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RampionBotanical Name: Campanula rapunculus (LINN.)
Family: N.O. Campanulaceae Synonym: Ramps.
Part Used: Herb.
Habitat: The plant is found wild in England, on gravelly roadsides and hedgebanks and in open pastures, from Stafford southwards, but it is uncertain whether it should be held as a true native in the localities in southern England, where it is now established.
The Rampion formerly regularly cultivated in English kitchen gardens, and much valued as a wholesome esculent vegetable, is seldom grown for use now, though its graceful flowers are sometimes seen to advantage in the borders as an ornamental plant.
The name Rampion is derived from its Latin specific name, Rapunculus, a diminutive of rapa (a turnip). It is still much cultivated in France, Germany and Italy, and occasionally here, for the roots which are boiled tender like parsnips and eaten hot with a sauce. They are sweetish, with a slight pungency, but though wholesome, are considered inferior to other roots now more widely grown for culinary use. The larger roots are reserved for boiling, sometimes the young roots are eaten raw with vinegar and pepper, and occasionally the leaves, as well as the roots, are eaten as a winter salad. The leaves can be used in the summer and autumn as a substitute for spinach. The young shoots may be blanched like asparagus and prepared in the same manner.
Description: The roots are fleshy and biennial (but can be made perennial), the stems are 2 to 3 feet high, erect, stiff, though rather slender, generally simple, more or less covered with stiff, white hairs, which almost disappear when cultivated. The leaves are variable, 1 to 3 inches long, the radical leaves oblong or ovate, on long stalks and slightly crenate, the stem-leaves narrow and mostly entire, or obscurely toothed. The flowers, which bloom in July and August, are about 3/4 inch long, reddish purple, blue or white, on short peduncles, forming long, simple or slightly branched panicles. The corolla is divided to about the middle into five lanceolate segments. The capsule is short and erect, opening in small lateral clefts, close under the narrow linear segments of the calyx.
Drayton names it among the vegetables and pot-herbs of the kitchen garden, in his poem Polyolbion, and there is a reference to it in the slang of Falstaff, showing how generally it was in cultivation in this country in Shakespeare's time.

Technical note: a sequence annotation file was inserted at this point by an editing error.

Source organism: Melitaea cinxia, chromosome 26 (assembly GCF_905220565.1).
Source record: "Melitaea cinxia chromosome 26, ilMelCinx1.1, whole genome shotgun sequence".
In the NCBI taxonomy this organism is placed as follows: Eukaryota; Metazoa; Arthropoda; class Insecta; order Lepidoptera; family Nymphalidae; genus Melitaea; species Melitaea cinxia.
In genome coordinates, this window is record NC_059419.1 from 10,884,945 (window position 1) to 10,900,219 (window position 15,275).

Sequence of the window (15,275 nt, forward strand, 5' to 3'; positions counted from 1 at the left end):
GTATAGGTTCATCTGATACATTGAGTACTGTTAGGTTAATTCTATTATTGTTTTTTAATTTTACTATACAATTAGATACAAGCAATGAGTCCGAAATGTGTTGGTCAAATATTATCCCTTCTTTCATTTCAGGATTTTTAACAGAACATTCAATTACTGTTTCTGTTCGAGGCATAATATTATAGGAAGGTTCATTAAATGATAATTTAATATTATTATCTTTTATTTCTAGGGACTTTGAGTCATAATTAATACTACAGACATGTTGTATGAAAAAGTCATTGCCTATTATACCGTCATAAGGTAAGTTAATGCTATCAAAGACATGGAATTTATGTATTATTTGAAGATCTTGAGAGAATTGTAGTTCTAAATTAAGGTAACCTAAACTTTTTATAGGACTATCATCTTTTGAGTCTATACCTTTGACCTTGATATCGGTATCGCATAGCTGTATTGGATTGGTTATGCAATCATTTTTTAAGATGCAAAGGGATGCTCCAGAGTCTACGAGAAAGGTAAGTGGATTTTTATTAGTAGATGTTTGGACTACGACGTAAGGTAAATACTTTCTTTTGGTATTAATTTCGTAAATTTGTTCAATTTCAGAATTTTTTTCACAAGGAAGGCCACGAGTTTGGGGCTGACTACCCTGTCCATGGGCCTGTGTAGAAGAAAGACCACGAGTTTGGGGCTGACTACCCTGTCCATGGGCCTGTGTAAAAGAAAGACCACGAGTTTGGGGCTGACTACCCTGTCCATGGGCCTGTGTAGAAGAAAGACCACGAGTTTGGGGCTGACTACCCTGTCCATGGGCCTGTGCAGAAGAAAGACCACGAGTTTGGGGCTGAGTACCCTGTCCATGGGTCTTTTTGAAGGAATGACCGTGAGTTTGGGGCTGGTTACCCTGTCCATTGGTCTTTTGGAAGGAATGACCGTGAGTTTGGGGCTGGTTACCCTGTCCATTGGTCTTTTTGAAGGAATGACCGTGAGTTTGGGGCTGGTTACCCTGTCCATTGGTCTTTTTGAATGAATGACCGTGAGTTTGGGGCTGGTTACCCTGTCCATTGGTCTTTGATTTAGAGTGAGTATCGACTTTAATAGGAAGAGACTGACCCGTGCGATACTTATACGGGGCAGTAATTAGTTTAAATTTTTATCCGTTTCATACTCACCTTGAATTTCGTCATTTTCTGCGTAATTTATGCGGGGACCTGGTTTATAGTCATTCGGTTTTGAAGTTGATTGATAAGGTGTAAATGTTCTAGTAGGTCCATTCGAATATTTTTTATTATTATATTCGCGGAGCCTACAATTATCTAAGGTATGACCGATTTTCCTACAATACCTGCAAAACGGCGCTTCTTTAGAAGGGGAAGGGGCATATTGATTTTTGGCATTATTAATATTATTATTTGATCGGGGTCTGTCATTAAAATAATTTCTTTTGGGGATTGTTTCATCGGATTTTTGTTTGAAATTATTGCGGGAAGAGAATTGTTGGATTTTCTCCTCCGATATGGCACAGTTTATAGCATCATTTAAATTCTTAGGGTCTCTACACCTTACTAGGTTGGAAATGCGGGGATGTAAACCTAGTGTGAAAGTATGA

There is an Italian tradition that the possession of a rampion excites quarrels among children. The plant figures in one of Grimm's tales, the heroine, Rapunzel, being named after it, and the whole plot is woven around the theft of rampions from a magician's garden. In an old Calabrian tale, a maiden, uprooting a rampion in a field, discovers a staircase that leads to a palace far down in the depths of the earth.
Cultivation: Rampion is easily cultivated and will flourish in ordinary good soil, though a moist, sandy soil suits it best.
Seeds should be sown in shallow drills, a foot apart, in May, and thinned out to 5 or 6 inches in the rows. The young plants should be moderately watered at first.
If grown for culinary use, it must not be allowed to flower, and the roots should be earthed up several inches on each side in order to blanch them. They are fit for use in November, and should be lifted then and stored in a frost-proof place.
Medicinal Action and Uses: Gerard tells us: 'Some affirme that the decoction of the roots are good for all inflammation of the mouth and almonds of the throte and other diseases happening in the mouth and throte, as the other Throte warts.'
An old writer states that the distilled water of the whole plant is excellent for the complexion and 'maketh the face very splendent.'
All the plants of the genus have a milky juice, which is more or less acrid, though not sufficiently so to act poisonously.